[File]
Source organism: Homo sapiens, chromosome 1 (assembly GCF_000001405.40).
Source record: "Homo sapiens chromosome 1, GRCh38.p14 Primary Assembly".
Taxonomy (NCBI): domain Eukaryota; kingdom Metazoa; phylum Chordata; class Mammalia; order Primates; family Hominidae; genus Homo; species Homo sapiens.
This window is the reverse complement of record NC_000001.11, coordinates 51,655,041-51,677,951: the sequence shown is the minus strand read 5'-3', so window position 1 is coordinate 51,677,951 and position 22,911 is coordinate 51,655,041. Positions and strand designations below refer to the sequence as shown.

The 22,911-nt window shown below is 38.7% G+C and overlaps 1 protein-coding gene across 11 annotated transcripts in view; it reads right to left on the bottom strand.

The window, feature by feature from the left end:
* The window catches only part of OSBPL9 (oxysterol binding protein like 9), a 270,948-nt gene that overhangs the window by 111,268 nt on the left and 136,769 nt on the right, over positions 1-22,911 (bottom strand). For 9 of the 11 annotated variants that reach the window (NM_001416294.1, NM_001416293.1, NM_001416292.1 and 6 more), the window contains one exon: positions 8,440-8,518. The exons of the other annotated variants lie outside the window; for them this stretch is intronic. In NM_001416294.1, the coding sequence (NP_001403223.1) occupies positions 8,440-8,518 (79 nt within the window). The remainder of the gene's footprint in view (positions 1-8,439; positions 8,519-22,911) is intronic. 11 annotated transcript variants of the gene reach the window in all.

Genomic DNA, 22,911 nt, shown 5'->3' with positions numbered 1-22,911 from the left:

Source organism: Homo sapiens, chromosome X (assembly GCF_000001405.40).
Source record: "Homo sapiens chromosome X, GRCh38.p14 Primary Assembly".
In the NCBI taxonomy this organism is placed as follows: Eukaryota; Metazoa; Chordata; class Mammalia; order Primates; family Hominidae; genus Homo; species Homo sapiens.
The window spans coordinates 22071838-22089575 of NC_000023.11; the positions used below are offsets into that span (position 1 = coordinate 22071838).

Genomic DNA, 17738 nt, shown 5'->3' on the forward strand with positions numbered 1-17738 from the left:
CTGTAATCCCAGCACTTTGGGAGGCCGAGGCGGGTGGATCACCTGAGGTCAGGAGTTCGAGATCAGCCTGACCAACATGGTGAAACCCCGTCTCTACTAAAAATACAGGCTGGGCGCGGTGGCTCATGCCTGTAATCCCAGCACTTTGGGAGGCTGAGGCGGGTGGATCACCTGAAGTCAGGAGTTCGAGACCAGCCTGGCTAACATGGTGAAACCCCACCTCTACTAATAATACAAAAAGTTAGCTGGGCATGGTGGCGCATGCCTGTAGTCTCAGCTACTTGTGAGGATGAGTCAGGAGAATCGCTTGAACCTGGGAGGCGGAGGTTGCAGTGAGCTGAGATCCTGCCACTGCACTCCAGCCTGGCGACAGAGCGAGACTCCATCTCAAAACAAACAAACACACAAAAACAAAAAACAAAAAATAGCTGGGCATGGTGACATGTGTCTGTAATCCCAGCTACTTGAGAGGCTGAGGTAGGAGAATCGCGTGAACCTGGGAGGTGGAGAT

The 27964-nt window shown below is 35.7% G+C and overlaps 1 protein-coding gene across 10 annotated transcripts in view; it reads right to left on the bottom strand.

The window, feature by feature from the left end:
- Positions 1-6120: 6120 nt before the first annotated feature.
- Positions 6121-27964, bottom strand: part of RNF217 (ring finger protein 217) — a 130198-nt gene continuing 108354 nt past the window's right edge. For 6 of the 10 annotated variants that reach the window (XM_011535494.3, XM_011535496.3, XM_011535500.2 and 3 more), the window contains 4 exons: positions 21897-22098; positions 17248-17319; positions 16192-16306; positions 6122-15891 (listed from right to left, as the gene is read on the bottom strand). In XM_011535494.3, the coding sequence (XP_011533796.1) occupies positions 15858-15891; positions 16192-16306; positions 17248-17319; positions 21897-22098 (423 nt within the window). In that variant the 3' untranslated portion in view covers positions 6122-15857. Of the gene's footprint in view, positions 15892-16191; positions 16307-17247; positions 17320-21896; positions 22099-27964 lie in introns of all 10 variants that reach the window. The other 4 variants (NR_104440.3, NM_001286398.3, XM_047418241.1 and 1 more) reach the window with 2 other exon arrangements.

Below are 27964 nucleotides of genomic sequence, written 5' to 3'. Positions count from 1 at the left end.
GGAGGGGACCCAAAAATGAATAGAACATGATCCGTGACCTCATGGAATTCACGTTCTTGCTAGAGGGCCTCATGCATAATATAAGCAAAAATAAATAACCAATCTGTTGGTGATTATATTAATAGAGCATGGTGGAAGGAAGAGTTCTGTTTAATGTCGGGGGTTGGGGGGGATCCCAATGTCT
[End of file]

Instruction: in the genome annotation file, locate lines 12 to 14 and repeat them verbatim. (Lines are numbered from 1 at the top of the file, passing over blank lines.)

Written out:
The window spans coordinates 22071838-22089575 of NC_000023.11; the positions used below are offsets into that span (position 1 = coordinate 22071838).

Genomic DNA, 17738 nt, shown 5'->3' on the forward strand with positions numbered 1-17738 from the left:
CTGTAATCCCAGCACTTTGGGAGGCCGAGGCGGGTGGATCACCTGAGGTCAGGAGTTCGAGATCAGCCTGACCAACATGGTGAAACCCCGTCTCTACTAAAAATACAGGCTGGGCGCGGTGGCTCATGCCTGTAATCCCAGCACTTTGGGAGGCTGAGGCGGGTGGATCACCTGAAGTCAGGAGTTCGAGACCAGCCTGGCTAACATGGTGAAACCCCACCTCTACTAATAATACAAAAAGTTAGCTGGGCATGGTGGCGCATGCCTGTAGTCTCAGCTACTTGTGAGGATGAGTCAGGAGAATCGCTTGAACCTGGGAGGCGGAGGTTGCAGTGAGCTGAGATCCTGCCACTGCACTCCAGCCTGGCGACAGAGCGAGACTCCATCTCAAAACAAACAAACACACAAAAACAAAAAACAAAAAATAGCTGGGCATGGTGACATGTGTCTGTAATCCCAGCTACTTGAGAGGCTGAGGTAGGAGAATCGCGTGAACCTGGGAGGTGGAGAT